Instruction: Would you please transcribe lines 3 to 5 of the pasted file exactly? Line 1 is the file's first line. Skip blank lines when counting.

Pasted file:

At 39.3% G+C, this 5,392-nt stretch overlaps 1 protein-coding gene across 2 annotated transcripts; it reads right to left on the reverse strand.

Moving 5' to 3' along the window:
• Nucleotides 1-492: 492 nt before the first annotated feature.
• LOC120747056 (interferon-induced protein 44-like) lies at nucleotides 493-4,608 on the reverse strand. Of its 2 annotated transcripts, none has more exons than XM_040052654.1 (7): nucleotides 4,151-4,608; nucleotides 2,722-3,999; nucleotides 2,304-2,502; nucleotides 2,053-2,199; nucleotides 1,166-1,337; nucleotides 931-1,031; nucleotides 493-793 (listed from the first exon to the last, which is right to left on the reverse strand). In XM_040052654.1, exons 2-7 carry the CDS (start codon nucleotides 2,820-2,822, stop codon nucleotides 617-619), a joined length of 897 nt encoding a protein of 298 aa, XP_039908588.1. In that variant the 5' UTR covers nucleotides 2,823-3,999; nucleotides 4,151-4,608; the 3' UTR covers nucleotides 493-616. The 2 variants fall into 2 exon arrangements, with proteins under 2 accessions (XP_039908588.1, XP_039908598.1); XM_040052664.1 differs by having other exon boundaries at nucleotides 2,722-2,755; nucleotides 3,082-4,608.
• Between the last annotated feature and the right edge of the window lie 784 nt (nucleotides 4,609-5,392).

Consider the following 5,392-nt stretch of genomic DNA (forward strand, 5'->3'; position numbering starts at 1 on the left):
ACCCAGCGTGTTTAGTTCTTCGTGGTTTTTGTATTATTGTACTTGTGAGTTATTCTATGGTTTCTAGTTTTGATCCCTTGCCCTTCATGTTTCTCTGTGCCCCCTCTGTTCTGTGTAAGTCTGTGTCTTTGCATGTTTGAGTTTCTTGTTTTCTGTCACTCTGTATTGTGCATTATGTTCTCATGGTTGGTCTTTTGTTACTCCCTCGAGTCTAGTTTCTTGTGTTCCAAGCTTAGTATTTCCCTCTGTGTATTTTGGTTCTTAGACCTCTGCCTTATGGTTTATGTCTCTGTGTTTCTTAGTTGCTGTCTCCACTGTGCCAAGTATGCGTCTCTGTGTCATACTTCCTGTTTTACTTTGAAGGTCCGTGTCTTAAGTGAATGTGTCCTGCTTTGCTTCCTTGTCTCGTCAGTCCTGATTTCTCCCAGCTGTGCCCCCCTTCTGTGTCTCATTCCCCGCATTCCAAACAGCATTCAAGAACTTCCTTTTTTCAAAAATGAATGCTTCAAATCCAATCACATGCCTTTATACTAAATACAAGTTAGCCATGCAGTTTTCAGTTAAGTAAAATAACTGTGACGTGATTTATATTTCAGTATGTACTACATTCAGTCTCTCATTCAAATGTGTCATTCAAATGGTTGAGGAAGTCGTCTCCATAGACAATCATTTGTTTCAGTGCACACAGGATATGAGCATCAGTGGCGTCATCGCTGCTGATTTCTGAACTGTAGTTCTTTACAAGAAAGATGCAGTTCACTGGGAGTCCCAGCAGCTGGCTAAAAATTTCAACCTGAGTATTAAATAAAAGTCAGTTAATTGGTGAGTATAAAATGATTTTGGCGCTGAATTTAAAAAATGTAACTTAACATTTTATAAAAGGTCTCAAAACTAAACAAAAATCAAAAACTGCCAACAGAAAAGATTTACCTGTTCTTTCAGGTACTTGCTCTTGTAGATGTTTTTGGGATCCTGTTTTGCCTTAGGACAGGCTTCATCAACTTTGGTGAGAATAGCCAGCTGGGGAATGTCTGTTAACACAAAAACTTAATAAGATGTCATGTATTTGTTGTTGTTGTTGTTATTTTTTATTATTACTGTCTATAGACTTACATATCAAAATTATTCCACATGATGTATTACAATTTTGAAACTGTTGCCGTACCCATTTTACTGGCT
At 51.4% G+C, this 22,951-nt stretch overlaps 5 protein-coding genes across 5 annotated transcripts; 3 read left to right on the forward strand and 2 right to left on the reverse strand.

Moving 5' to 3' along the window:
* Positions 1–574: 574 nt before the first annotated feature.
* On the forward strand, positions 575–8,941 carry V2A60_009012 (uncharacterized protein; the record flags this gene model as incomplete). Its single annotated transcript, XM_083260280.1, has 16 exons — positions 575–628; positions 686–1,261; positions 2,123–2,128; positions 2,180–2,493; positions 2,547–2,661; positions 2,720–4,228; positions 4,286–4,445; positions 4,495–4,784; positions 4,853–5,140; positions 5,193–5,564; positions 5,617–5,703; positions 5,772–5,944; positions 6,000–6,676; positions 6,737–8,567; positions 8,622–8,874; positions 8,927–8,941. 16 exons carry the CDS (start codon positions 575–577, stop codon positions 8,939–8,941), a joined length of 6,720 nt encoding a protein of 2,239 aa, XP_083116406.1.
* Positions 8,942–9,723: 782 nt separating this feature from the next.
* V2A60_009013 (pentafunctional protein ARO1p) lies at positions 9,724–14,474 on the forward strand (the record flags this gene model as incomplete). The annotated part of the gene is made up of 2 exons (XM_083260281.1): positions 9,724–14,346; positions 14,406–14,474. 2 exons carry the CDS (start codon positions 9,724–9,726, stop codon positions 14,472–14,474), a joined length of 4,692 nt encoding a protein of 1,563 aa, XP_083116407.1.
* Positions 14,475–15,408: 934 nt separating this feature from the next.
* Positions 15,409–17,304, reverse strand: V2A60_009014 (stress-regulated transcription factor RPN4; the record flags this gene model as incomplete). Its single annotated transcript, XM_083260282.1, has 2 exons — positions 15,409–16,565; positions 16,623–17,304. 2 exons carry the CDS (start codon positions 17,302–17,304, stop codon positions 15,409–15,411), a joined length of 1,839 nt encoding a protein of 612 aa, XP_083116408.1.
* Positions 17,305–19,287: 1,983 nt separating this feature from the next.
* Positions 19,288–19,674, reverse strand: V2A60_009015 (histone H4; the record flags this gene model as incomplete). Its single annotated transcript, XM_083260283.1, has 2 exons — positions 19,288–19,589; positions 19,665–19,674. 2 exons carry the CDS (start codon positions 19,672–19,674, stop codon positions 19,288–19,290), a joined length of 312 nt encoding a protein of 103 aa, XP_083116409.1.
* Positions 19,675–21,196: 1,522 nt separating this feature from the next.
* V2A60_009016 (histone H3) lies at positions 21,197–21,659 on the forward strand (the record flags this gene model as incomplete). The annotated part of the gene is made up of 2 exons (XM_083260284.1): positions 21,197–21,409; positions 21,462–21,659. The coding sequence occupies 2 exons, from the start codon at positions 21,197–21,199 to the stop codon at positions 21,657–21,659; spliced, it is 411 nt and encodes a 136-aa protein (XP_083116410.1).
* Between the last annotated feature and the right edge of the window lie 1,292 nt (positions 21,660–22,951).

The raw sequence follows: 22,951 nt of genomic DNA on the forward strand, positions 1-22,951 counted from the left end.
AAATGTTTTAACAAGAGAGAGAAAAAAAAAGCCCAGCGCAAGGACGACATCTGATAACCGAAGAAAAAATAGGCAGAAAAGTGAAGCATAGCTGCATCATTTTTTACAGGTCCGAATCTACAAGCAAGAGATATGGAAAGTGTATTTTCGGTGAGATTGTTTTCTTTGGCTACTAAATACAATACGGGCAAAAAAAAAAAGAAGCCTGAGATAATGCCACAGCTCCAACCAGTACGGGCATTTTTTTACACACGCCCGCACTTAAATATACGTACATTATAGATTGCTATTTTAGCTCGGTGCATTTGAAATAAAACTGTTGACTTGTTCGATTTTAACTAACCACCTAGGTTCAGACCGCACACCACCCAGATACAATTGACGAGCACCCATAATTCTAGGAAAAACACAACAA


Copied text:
• Nucleotides 1-492: 492 nt before the first annotated feature.
• LOC120747056 (interferon-induced protein 44-like) lies at nucleotides 493-4,608 on the reverse strand. Of its 2 annotated transcripts, none has more exons than XM_040052654.1 (7): nucleotides 4,151-4,608; nucleotides 2,722-3,999; nucleotides 2,304-2,502; nucleotides 2,053-2,199; nucleotides 1,166-1,337; nucleotides 931-1,031; nucleotides 493-793 (listed from the first exon to the last, which is right to left on the reverse strand). In XM_040052654.1, exons 2-7 carry the CDS (start codon nucleotides 2,820-2,822, stop codon nucleotides 617-619), a joined length of 897 nt encoding a protein of 298 aa, XP_039908588.1. In that variant the 5' UTR covers nucleotides 2,823-3,999; nucleotides 4,151-4,608; the 3' UTR covers nucleotides 493-616. The 2 variants fall into 2 exon arrangements, with proteins under 2 accessions (XP_039908588.1, XP_039908598.1); XM_040052664.1 differs by having other exon boundaries at nucleotides 2,722-2,755; nucleotides 3,082-4,608.
• Between the last annotated feature and the right edge of the window lie 784 nt (nucleotides 4,609-5,392).